The snow must go on! And the show will too. If you would like to attend a free teleconference from David Gammel on how to formulate web strategy effectively with boards of directors and other leaders, sign up now! This session was originally in the line up for ASAE’s Technology Conference, which has been canceled due to an impending ice age in the Nation’s Capital.
Online and On Mission: Work with Your Board of Directors to Formulate Online Strategy
Your organization’s website makes substantial and tangible contributions to the mission of your organization, and your board of directors is a crucial participant in developing a Web strategy that achieves breakthrough results. Identify key questions you must answer when creating your Web strategy, and walk away with proven methods to formulate and launch your strategy with the full engagement of your top leaders.
Presented by C. David Gammel, CAE. Author of Online and On Mission: Practical Web Strategy for Breakthrough Results.
The call will be held at 10:15 a.m. EST on Friday, February 12, 2010. You will receive an e-mail with connection instructions before the call.
You must follow this link and complete the form to receive the conference call instructions. Register now!
As a follow-up to my definition of member engagement for associations, I’d like to discuss the idea of broadening your engagement strategy beyond membership.
If you accept that engagement occurs when someone invests time or money with the organization in exchange for value, you can then consider opportunities to do so before becoming a member as well as after. In fact, membership could be just another station along an engagement progression path, rather than the ultimate destination.
Examples of pre-membership engagement could include:
- Viewing content on your website, blog, twitter account, etc.;
- Paying attention to a PSA or press coverage;
- Sharing content from your website or other publication;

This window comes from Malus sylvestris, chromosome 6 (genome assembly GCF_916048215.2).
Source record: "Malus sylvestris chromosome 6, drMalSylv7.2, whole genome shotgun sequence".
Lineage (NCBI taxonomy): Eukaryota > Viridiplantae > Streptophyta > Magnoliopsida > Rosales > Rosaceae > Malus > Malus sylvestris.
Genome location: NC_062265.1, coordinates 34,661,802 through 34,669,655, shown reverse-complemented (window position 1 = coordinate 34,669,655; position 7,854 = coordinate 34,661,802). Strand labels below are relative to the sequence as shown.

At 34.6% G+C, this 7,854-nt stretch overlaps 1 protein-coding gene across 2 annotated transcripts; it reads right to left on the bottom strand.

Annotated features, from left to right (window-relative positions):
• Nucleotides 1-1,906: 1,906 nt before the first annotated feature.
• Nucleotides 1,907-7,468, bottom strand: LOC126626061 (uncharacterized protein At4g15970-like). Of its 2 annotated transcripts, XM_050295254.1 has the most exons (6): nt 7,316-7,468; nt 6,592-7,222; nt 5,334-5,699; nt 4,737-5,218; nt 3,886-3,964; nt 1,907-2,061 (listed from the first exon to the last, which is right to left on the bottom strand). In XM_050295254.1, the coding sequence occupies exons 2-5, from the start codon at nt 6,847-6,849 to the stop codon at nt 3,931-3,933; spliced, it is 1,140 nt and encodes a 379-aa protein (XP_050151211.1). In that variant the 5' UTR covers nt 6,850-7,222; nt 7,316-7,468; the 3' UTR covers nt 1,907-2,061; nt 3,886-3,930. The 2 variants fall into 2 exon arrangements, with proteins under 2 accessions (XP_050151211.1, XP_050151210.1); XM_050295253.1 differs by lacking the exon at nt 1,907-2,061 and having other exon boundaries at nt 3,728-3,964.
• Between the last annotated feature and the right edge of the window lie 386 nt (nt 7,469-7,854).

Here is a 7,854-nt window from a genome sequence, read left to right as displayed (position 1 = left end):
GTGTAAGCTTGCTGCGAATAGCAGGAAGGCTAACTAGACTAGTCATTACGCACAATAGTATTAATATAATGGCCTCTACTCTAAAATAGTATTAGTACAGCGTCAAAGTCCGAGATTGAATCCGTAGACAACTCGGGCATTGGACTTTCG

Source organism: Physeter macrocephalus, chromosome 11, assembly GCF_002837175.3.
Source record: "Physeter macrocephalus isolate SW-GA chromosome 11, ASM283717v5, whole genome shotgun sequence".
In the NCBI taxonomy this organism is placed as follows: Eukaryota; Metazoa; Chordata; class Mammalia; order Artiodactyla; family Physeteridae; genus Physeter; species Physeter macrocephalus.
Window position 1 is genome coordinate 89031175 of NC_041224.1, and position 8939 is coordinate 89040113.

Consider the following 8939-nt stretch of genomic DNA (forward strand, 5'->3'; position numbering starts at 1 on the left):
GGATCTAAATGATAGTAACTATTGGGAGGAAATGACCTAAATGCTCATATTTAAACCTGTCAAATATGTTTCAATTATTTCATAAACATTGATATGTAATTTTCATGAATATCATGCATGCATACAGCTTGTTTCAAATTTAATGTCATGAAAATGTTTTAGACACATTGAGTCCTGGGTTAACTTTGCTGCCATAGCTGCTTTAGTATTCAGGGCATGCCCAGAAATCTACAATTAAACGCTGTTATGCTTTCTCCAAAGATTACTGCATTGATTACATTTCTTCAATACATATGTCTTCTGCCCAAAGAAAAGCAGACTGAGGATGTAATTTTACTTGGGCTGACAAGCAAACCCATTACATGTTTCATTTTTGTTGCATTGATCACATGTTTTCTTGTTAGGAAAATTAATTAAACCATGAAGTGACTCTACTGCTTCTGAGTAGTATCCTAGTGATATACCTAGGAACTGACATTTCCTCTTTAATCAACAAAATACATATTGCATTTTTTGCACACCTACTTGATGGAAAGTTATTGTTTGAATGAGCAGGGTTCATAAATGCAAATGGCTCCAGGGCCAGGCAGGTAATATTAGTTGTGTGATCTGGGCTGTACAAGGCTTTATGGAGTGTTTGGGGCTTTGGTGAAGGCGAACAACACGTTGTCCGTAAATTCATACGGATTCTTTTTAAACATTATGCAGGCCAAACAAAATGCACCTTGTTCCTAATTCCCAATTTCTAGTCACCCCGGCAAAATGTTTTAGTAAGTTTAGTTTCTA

- Buying a product;
- Attending a conference or event;
- Applying for a job via a career center.
Examples of post-membership engagement could include all of the above, plus:
- Writing or speaking;
- Volunteering for a committee or task force;
- Serving in a leadership role;
- Awarded Fellowship or other achievement status;
- Spending significant money on sponsorship, advertising, exhibit space, etc.
The important concept here from a strategy perspective is to plot out what lower value engagement activities and options will feed into higher levels and how you can progress people through them.
Imagine professional baseball without the minor leagues. Moving from high school to pro teams for all players (not just the rare exceptional talents) would be very hard to do well from both the player and team points-of-view. The minors provide an important talent channel for the majors. While I’m not suggesting you develop a minor league association, you do need to consider how people will progress through your organization as their relationship with you matures.
Organizations with an efficient flow from low to high value engagement will tend to be healthier from both revenue and mission fulfillment perspectives.
The term ‘member engagement’ is often bandied about in the association world. More of it is considered better yet we rarely state what that actually means. I thought I would put a stake in the ground with my definition of it in the work I do with clients.
Member engagement is the result of a member investing time and/or money with the association in exchange for value. The more of these precious resources they invest, the more engaged they are.
A member who speaks at a lot of conferences and writes many articles for association publications is highly engaged.
A member who invests hundreds of thousands of dollars in sponsorship money is also highly engaged, even if they do absolutely nothing else.
Engagement is about value. The value for the person doing the engaging as well as the value of that engagement for the association.
Healthy associations create more engagement opportunities in areas that create strategic value for the organization. Having a surfeit of articles to publish is nice but doesn’t really matter if the budget has been in the red for the last three years.
Create engagement where it matters.